We walked into Fuji Ramen for lunch, on a busy main stretch in Asakusa. The very friendly older waitress helped us to order, and we sat at the quiet counter and were soon served steaming bowls of tonkotsu ramen with a side of rice (I needed to make up for breakfast). The ramen was good: the noodles were chewy, there was a lot of lettuce, and the mayu (black garlic oil, although I was worried the waitress said mayo for a second) reminded me of Ippudo’s ramen. The proportions were just right, and I wasn’t too hungry or full after. The chef asked how we found the place and chatted for a second, and then said “see you tomorrow” as we walked out, with a knowing smile.
We walked through the covered shopping malls of Asakusa towards Senso-ji temple, the oldest temple in Tokyo and one of its most important. It was rebuilt after World War II and is now one of the most visited temples in Japan.
We stopped to watch a street performance, which was fun but much more stoic than it might be elsewhere, and as I was distracted by the shops and food, a woman asked me whether I’d be interested in being interviewed for Japanese tv. Before I knew it, I was gazing into a camera and answering questions about my experience here. The cameraman would ask a question in Japanese and the woman translated into English, which she spoke very well. They asked me generally about my visit and then wanted to know if there were things that surprised or shocked me about Japan, and if there was anything I didn’t like. I talked a little about how restrained the culture is but didn’t want to offend. They were also interested in any difficulties I’ve had as a very tall person, so I gave them a couple of anecdotes about small showers and hitting my head on things and seating. I could probably have been more interesting but I’m not great under pressure or in front of a camera. The whole thing was pretty funny. I air on Japanese tv on January 29th, on TV Tokyo’s The Impossible World.
We reached the temple, which was impressive and has a pretty red pagoda, but I wasn’t awed. Maybe it’s because we’ve just been in Kyoto but I was thoroughly unimpressed. It felt just like a big tourist attraction. There were endless food stalls and little souvenir and craft shops (mostly touristy and I didn’t bother to try to find any hidden gems) and people dressed up and all kinds of things. We saw more of the carts pulled by walking men, and even a tourist with an owl on her arm.
We walked down through all the food stalls and crowds to the Asakusa Culture Tourist Information Center, which has an observation deck with a good view of the Skytree, Tokyo’s tallest structure (not really a building) at 2,080 feet. The Skytree is the second-tallest structure in the world and the tallest tower. It reminds me of the CN Tower in Toronto. Just in front, you can also see the Asahi headquarters. The smaller of the two buildings making up the headquarters has a giant structure on top meant to represent a flame, but it just looks like a turd and is the source of much ridicule. I wanted to see it as a flame, but I have to admit, it looks like no flame I’ve ever seen. The ridicule is well deserved, although I guess it could also be something totally different and humans just have dirty minds. One story goes that the architect was drunk when he designed it. Whatever the reason, it is pretty funny.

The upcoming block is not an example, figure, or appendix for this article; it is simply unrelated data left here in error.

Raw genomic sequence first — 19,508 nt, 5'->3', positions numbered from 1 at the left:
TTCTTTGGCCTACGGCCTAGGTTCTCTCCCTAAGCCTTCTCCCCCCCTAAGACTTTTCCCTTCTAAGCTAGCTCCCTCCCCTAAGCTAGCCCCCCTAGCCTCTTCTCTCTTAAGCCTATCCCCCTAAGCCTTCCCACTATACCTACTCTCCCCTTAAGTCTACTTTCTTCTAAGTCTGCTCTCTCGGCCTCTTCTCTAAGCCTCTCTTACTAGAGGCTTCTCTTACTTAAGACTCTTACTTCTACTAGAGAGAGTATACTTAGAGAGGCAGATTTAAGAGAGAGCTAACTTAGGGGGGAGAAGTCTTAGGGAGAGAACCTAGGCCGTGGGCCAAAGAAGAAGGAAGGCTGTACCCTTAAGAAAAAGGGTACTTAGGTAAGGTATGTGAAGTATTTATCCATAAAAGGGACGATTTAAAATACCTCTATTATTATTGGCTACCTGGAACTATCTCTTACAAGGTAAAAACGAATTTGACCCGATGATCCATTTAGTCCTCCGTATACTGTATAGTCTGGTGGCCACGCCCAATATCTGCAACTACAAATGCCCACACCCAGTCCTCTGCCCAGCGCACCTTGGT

We walked to the Sumida river for the view and then across and down to From Afar 倉庫01, a spacious, charming cafe with a high ceiling, plants, big wooden tables and bookshelves filled with books on a quiet side street just off the east bank of the river. I had a cappuccino and we sat at the big central table and observed the locals (all women, mostly younger) having a coffee with a friend or just relaxing on this Wednesday afternoon. It’s nice to see people enjoying each other’s company and not working or on their phones. The barista was friendly and had to go ask what a cappuccino was, but the coffee was served in nice ceramic tea cups, there was soft, soothing instrumental music playing and I liked the pace. It was a great spot to regroup and take a breather.
Jake and I talked about how enormous Tokyo is. It’s not like LA or a similar sprawling city, but rather completely continuous. The city never ends but just continues in every direction. The Asahi sculpture looks different at night, lit up. Maybe like a carrot or a root vegetable. Certainly not like a flame. The Skytree is nicer at night, with rotating lights. The moon was really bright, although obviously there are no stars, as the light pollution is intense.